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In the ruthless arena of King Henry VIIIs court, only one man dares to gamble his life to win the kings favor and ascend to the heights of political power
England in the 1520s is a heartbeat from disaster. If the king dies without a male heir, the country could be destroyed by civil war. Henry VIII wants to annul his marriage of twenty years, and marry Anne Boleyn. The pope and most of Europe opposes him. The quest for the kings freedom destroys his adviser, the brilliant Cardinal Wolsey, and leaves a power vacuum.
Into this impasse steps Thomas Cromwell. Cromwell is a wholly original man, a charmer and a bully, both idealist and opportunist, astute in reading people and a demon of energy: he is also a consummate politician, hardened by his personal losses, implacable in his ambition. But Henry is volatile: one day tender, one day murderous. Cromwell helps him break the opposition, but what will be the price of his triumph?
In inimitable style, Hilary Mantel presents a picture of a half-made society on the cusp of change, where individuals fight or embrace their fate with passion and courage. With a vast array of characters, overflowing with incident, the novel re-creates an era when the personal and political are separated by a hairbreadth, where success brings unlimited power but a single failure means death.
- Amazon Sales Rank: #2987 in Books
- Published on: 2009-10-13
- Released on: 2009-10-13
- Original language: English
- Number of items: 1
- Dimensions: 1.67" h x 6.56" w x 9.52" l, 1.85 pounds
- Binding: Hardcover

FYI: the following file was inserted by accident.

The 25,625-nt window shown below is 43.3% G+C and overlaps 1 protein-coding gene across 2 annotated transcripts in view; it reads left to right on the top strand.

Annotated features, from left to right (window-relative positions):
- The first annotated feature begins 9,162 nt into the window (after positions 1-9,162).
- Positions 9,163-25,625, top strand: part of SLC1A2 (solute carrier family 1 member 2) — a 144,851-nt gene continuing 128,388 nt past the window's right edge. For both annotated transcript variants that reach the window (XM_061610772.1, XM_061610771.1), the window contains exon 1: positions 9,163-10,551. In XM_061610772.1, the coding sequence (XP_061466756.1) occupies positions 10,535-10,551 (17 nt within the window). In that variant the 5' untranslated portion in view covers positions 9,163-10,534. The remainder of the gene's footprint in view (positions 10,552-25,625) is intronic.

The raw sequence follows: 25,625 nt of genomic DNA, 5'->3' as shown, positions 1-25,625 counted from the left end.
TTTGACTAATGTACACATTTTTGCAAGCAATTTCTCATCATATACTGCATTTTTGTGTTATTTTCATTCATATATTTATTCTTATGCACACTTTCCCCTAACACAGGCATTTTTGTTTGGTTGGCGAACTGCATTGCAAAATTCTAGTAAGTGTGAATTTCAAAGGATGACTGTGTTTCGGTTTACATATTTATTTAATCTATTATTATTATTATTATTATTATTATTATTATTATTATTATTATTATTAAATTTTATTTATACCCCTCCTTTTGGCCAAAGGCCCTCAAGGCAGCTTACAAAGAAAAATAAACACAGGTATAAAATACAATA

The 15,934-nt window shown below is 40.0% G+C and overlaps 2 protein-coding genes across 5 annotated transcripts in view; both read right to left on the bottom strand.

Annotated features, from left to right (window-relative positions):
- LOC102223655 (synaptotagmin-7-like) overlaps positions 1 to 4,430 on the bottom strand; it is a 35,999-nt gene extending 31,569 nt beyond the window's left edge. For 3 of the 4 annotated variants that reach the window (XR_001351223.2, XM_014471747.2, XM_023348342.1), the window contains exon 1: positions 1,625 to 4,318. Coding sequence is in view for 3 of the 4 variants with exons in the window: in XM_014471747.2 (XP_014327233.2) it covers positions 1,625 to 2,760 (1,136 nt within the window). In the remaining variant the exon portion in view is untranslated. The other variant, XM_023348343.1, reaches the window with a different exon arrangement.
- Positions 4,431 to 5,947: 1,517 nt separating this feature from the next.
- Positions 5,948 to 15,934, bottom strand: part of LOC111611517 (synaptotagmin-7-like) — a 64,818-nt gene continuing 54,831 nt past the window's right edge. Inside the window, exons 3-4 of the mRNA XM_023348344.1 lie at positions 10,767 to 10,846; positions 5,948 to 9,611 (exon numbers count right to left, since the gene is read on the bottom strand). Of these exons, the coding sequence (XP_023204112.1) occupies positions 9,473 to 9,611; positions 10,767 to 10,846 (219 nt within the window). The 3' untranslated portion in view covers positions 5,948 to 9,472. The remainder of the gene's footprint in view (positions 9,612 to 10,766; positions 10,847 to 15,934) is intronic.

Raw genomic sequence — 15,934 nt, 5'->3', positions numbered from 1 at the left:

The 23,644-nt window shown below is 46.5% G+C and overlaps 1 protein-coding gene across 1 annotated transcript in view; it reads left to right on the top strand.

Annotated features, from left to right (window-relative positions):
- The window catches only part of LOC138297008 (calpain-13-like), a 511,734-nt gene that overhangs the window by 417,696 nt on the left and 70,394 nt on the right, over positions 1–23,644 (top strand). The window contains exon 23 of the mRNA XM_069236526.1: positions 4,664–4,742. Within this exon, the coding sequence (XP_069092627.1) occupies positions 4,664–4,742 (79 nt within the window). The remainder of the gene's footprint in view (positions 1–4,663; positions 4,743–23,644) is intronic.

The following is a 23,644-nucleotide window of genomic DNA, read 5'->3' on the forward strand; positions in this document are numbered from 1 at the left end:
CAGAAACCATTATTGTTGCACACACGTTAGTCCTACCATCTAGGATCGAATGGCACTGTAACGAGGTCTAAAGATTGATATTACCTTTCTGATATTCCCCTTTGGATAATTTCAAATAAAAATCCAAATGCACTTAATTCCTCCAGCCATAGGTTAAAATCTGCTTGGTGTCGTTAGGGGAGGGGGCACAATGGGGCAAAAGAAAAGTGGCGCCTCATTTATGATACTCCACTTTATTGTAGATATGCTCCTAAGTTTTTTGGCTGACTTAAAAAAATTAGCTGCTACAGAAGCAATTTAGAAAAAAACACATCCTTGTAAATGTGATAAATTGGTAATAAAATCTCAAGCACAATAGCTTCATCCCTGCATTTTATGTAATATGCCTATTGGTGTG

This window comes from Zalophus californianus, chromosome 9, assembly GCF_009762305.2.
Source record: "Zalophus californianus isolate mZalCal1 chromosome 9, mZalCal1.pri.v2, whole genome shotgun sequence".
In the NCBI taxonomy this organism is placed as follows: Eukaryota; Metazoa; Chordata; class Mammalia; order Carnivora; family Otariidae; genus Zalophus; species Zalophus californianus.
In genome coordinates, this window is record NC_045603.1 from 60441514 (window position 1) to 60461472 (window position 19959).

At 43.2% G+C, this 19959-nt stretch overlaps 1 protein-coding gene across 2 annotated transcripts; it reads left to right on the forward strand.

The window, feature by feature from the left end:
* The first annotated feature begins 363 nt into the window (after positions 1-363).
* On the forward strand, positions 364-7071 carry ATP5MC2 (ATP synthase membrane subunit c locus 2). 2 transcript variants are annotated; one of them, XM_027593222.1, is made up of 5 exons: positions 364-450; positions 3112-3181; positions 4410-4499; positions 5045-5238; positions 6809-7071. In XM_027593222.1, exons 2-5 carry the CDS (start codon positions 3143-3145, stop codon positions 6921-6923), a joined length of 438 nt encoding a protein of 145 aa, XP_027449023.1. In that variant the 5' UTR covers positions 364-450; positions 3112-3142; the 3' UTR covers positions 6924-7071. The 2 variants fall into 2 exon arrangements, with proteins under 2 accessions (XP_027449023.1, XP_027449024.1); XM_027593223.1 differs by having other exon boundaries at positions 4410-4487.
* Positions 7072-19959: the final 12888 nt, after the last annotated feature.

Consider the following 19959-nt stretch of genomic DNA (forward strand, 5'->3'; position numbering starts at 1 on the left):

- 560 pages
- ISBN13: 9780805080681
- Condition: New
- Notes: BUY WITH CONFIDENCE, Over one million books sold! 98% Positive feedback. Compare our books, prices and service to the competition. 100% Satisfaction Guaranteed
Amazon Best of the Month, October 2009: No character in the canon has been writ larger than Henry VIII, but that didn't stop Hilary Mantel. She strides through centuries, past acres of novels, histories, biographies, and plays--even past Henry himself--confident in the knowledge that to recast history's most mercurial sovereign, it's not the King she needs to see, but one of the King's most mysterious agents. Enter Thomas Cromwell, a self-made man and remarkable polymath who ascends to the King's right hand. Rigorously pragmatic and forward-thinking, Cromwell has little interest in what motivates his Majesty, and although he makes way for Henry's marriage to the infamous Anne Boleyn, it's the future of a free England that he honors above all else and hopes to secure. Mantel plots with a sleight of hand, making full use of her masterful grasp on the facts without weighing down her prose. The opening cast of characters and family trees may give initial pause to some readers, but persevere: the witty, whip-smart lines volleying the action forward may convince you a short stay in the Tower of London might not be so bad... provided you could bring a copy of Wolf Hall along. --Anne Bartholomew
From Publishers Weekly